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Fox News Weather Center

Winter Vs. Summer: When Is Gas More Costly?

Gas prices sway throughout the year -- even on a daily basis -- but not many people realize that weather contributes to the cyclical nature of gas prices.

Some commuters may notice that they generally pay more per gallon of gas during the summer, and this is partly because summer gas is more expensive to make than winter gas.

There are different blends of gas that are sold based on the time of year.

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Prices tend to begin a steady increase during a maintenance period toward the beginning of the new year, when refineries prep the summer-blended gas, which is required to hit the markets by May 1. Prices are also generally more expensive throughout the summer, as refineries continue to make this more expensive gas blend.

Summer-blended gas contains more costly compounds that burn cleaner, working to reduce smog during the hot summer months, said Gregg Laskoski, a senior petroleum analyst from GasBuddy.

The compounds and hydrocarbons that make-up a gas blend dictate the temperature at which the fuel will burn and evaporate, allowing the car to function properly. For example, at the same temperature, a gas with a high vapor pressure will vaporize more readily than a gasoline with a lower vapor pressure. Therefore, gas blends have to accommodate the outside temperature for the car to function properly.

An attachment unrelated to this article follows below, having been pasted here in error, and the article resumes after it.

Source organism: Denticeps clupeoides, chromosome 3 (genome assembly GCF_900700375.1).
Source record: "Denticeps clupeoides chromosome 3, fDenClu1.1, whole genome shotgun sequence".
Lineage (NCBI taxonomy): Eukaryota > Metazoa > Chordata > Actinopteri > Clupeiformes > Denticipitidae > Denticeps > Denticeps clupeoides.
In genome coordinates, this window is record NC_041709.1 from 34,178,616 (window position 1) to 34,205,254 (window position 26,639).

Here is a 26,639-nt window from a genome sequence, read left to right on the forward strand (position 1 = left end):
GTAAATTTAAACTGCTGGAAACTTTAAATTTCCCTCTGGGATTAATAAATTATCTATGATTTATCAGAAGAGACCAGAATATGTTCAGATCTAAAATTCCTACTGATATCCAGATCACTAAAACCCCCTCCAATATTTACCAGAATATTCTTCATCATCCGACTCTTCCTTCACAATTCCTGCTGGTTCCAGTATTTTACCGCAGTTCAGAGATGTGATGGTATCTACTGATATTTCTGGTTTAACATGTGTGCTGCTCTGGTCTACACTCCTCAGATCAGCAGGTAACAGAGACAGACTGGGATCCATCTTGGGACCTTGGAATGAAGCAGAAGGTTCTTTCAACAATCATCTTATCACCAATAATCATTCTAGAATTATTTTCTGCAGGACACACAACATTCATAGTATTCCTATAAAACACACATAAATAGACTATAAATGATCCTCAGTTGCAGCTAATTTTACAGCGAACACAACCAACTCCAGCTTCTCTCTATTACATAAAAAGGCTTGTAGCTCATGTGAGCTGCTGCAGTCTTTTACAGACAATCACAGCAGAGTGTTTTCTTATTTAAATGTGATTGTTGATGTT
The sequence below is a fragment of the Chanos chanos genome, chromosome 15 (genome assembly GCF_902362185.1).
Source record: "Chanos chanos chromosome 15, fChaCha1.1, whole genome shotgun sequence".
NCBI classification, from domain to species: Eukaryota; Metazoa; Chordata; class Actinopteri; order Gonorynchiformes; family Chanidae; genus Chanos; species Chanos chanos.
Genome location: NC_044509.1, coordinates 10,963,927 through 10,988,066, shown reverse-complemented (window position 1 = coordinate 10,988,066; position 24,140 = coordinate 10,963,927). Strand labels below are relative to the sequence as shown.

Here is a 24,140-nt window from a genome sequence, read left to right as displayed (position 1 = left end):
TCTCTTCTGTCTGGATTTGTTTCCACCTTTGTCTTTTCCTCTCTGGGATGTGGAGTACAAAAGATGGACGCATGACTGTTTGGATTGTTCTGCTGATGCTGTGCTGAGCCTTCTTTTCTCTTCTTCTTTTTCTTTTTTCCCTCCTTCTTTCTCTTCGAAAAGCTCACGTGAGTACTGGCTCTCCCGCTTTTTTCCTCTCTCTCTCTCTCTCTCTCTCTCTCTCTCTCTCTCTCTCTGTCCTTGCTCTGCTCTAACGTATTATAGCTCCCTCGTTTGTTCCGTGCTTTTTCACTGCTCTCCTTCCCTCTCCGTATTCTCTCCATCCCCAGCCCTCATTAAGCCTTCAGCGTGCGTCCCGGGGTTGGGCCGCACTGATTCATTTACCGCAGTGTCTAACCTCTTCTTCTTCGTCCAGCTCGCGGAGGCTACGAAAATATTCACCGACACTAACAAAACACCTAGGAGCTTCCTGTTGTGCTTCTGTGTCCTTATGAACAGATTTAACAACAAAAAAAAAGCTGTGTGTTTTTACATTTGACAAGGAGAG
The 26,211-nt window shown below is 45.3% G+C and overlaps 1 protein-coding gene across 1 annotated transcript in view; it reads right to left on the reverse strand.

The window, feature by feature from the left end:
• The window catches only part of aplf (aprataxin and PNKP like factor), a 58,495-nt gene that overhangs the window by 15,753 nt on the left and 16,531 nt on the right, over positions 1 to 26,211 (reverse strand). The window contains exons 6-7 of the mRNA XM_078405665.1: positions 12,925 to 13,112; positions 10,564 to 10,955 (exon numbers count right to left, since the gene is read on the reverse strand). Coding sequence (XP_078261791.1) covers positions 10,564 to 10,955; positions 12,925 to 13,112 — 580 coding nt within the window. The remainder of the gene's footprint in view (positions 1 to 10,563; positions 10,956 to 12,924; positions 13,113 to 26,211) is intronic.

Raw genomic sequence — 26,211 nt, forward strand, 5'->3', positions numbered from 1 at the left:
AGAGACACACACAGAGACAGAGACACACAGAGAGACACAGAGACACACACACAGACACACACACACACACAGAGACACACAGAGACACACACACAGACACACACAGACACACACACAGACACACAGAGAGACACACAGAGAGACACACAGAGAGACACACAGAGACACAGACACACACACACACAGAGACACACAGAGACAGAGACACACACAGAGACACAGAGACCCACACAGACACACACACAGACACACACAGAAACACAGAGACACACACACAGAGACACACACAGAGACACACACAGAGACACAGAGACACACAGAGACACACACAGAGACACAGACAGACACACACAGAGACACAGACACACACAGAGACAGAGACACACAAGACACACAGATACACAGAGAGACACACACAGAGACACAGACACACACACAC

According to the EPA, the volatility of gas, which determines how likely the fuel is to evaporate, has to be adjusted for the climate and time of year. In northern areas during the winter, gas is required to contain more high vapor pressure compounds, which will allow it to evaporate at a lower temperature. In the hot summer, gas is required to have fewer high vapor compounds.

If winter-blended gas was used in the summer, it would overwhelm a vehicle's emission control system, which contributes to summertime ozone, according to the EPA.

Volatility or vapor pressure is measured using the Reid Vapor Pressure (RVP) system. Summer-blended gas has nine RVPs or less and winter gas has between 11 and 15 RVPs, Laskoski said. Winter-blended gasoline contains more butane, which has a very high RVP, but is also a less expensive additive.

Even though winter-blended gasoline is cheaper, consumers may notice that they head to the pump more often in the winter than summer after the same amount of driving. According to the U.S. Department of Energy, winter-blended gasoline can have slightly less energy per gallon than summer-blended gas.

However, other winter-related factors can impact a car's gas mileage. For example, engines take longer to heat up and reach their fuel-efficient temperatures after being enveloped in winter's frigid air.

"A conventional gasoline car's gas mileage is about 12 percent lower at 20 F than it would be at 77 F," according to the U.S. Department of Energy.

Generally, people also believe that letting a car warm up before driving is important for a car's longevity. Consumers are also more inclined to idle and make use of the car's amenities including heated seats, heater fans, four-wheel drive and window defrosters during the winter, which all use additional power.

Plus, cold air is denser, which increases the drag on a vehicle. Tire pressure also decreases in colder temperatures, which increases resistance. And, snow-coated and icy roads also decrease the tires' grip, which wastes energy, according to the Department of Energy.

How to Improve Your Winter Gas Mileage:

1. Check your tire pressure regularly.

2. Park your car in a warm place to increase the initial temperature of your engine.

3. Combine trips so that you drive less often with a cold engine.

4. Minimize idling your car to warm up. Most manufacturers recommend driving after 30 seconds.

5. Don't use heat warmers more than necessary.